How To Protect Yourself From Credit Card Fraud When Traveling

Unfortunately, debit and credit card fraud are hazards of travel, both at home and abroad. Fortunately, traveling to more than 100 countries in my career as a travel writer, I’ve had very few bad experiences. But there was the time in the Athens Airport when my husband and I were ripped off when we used a stand-alone ATM (it had a bank’s name painted on it). We got our card back but no cash.

If you want to avoid credit card problems at home and abroad, here are simple travel tips to protect yourself

A chip-based credit card

Travel with a credit card that has a microchip (EMV) on the front. Many merchants abroad will only accept EMV credit cards, so your old credit card with a magnetic chip might leave you running to the bank for cash. Use your chip cards whenever possible both at home and when traveling abroad.

Put a travel alert on your accounts

Call your credit card companies before a trip to give them a travel alert with dates and specific countries or locations. If they see suspicious activity, they will be aware of where you are and where you aren’t traveling.

Store your credit card companies’ emergency numbers

Keep an updated list of your bank and credit card companies’ emergency phone numbers on your smart phone. Also make a list of these numbers and send them in a message to your email account. If your phone and credit cards are stolen, you can easily access the emergency numbers from your email.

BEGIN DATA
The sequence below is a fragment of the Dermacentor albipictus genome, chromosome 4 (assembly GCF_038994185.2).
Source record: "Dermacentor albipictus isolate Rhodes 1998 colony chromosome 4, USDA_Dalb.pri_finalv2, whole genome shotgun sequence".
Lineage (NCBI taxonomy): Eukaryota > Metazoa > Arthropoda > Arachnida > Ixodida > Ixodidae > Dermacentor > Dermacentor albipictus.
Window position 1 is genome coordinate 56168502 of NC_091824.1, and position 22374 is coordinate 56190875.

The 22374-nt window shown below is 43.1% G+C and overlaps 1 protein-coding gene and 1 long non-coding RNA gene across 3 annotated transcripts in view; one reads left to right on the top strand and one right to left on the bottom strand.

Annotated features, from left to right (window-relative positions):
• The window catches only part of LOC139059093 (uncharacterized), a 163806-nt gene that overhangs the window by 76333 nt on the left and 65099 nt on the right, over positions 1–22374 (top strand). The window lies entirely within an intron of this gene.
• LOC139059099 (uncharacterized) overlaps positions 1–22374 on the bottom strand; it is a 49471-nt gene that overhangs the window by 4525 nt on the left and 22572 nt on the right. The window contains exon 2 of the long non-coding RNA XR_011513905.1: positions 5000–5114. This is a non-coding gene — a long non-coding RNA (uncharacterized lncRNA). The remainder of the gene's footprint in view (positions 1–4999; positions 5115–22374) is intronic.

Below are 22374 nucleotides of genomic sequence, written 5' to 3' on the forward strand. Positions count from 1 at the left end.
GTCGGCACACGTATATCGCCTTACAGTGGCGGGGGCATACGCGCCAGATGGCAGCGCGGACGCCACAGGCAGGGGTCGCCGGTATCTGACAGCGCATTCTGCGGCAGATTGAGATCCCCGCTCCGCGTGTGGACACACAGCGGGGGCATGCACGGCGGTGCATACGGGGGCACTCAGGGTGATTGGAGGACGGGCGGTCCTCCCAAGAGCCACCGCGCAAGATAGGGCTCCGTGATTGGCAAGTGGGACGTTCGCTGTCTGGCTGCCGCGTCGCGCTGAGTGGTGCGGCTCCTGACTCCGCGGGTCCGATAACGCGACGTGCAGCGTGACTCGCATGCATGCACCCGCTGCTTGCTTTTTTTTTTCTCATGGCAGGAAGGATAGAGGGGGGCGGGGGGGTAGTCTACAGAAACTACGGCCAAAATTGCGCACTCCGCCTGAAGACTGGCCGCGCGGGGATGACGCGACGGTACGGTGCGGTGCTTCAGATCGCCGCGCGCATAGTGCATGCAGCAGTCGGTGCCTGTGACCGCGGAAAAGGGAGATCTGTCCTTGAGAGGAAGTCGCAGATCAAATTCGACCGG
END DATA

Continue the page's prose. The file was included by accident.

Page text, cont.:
Obtain a PIN number for all your credit cards

I’ve been told my credit card was “closed” several times abroad because I made multiple purchases in a short amount of time. To avoid this issue, use a PIN (Personal Identification Number) because this is the best way to reduce the likelihood of being declined. In my experience, most banks off this feature. If, for any reason, you can’t get cash advances on your debit card, you can use your credit card for cash.

Careful what ATMs you use

Don’t use an ATM that isn’t a bank designated AMT that is part of a permanent structure. In the Athens Airport my husband and I were ripped off when we used a stand-alone ATM (and it had a bank’s name on it). We got our card back but no cash. It took months of arguing with the bank to finally get reimbursed, and I believe that was only because we had a very good credit rating. Don’t forget to look around yourself and cover your hand when entering the PIN number. Hidden cameras can see your fingers and identify your PIN.

Avoid giving your card to service people

Overseas I don’t let my credit card out of my sight. I don’t give my card to a waiter or bar tender. Servers in restaurants and bars abroad should bring a card-reading devices to the table. I consider it a red flag when someone takes my card away.

Check the bill at restaurants

When you sign the credit card receipt at a restaurant or bar, look at the total amount. Many receipts have an empty line for “tips” and if you don’t fill it in or put a line through it, servers may add whatever they like.

Scrutinize your monthly credit card bills

Don’t think that your vigilance is over when your travels end. Check your credit card charges carefully and your bank account balances often.

Debit and credit card RFID sleeves

Slide your cards into thin sleeve protectors to make it more difficult for thieves with electronic readers to skim data from your cards. Available at Office Depot, REI and Amazon.

This article “Debit and Credit Card Fraud”originally appeared on